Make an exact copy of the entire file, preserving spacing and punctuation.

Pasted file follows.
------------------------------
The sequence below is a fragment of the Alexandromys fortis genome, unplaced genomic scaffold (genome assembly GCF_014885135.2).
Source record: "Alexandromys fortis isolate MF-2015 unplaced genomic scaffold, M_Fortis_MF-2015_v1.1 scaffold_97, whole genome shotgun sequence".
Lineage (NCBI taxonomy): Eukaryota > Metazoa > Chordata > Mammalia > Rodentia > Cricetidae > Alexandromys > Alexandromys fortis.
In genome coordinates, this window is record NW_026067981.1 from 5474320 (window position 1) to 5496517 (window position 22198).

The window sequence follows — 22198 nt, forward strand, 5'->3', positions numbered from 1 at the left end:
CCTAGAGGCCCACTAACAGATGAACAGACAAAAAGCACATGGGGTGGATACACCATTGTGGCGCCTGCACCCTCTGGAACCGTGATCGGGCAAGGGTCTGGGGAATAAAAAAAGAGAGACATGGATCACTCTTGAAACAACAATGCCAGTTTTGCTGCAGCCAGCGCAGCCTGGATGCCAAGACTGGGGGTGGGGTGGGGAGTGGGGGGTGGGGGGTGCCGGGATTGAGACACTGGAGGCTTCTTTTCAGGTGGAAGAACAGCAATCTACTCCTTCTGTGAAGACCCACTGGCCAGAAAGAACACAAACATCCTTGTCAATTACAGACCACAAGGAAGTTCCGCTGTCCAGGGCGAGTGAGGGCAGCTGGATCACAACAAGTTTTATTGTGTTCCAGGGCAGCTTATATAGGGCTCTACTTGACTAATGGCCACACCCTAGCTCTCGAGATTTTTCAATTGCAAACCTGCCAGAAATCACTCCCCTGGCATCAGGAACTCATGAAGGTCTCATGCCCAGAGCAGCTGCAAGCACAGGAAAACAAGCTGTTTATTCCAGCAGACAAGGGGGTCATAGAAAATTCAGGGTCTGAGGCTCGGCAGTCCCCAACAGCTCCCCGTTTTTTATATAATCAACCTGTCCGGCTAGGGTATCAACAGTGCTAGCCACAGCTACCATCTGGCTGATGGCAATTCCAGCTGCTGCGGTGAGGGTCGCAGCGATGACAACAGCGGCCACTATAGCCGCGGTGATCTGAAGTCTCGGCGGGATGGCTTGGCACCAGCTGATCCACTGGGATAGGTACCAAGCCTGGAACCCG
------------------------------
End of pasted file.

The sequence below is a fragment of the Alexandromys fortis genome, unplaced genomic scaffold (genome assembly GCF_014885135.2).
Source record: "Alexandromys fortis isolate MF-2015 unplaced genomic scaffold, M_Fortis_MF-2015_v1.1 scaffold_97, whole genome shotgun sequence".
Lineage (NCBI taxonomy): Eukaryota > Metazoa > Chordata > Mammalia > Rodentia > Cricetidae > Alexandromys > Alexandromys fortis.
In genome coordinates, this window is record NW_026067981.1 from 5474320 (window position 1) to 5496517 (window position 22198).

The window sequence follows — 22198 nt, forward strand, 5'->3', positions numbered from 1 at the left end:
CCTAGAGGCCCACTAACAGATGAACAGACAAAAAGCACATGGGGTGGATACACCATTGTGGCGCCTGCACCCTCTGGAACCGTGATCGGGCAAGGGTCTGGGGAATAAAAAAAGAGAGACATGGATCACTCTTGAAACAACAATGCCAGTTTTGCTGCAGCCAGCGCAGCCTGGATGCCAAGACTGGGGGTGGGGTGGGGAGTGGGGGGTGGGGGGTGCCGGGATTGAGACACTGGAGGCTTCTTTTCAGGTGGAAGAACAGCAATCTACTCCTTCTGTGAAGACCCACTGGCCAGAAAGAACACAAACATCCTTGTCAATTACAGACCACAAGGAAGTTCCGCTGTCCAGGGCGAGTGAGGGCAGCTGGATCACAACAAGTTTTATTGTGTTCCAGGGCAGCTTATATAGGGCTCTACTTGACTAATGGCCACACCCTAGCTCTCGAGATTTTTCAATTGCAAACCTGCCAGAAATCACTCCCCTGGCATCAGGAACTCATGAAGGTCTCATGCCCAGAGCAGCTGCAAGCACAGGAAAACAAGCTGTTTATTCCAGCAGACAAGGGGGTCATAGAAAATTCAGGGTCTGAGGCTCGGCAGTCCCCAACAGCTCCCCGTTTTTTATATAATCAACCTGTCCGGCTAGGGTATCAACAGTGCTAGCCACAGCTACCATCTGGCTGATGGCAATTCCAGCTGCTGCGGTGAGGGTCGCAGCGATGACAACAGCGGCCACTATAGCCGCGGTGATCTGAAGTCTCGGCGGGATGGCTTGGCACCAGCTGATCCACTGGGATAGGTACCAAGCCTGGAACCCG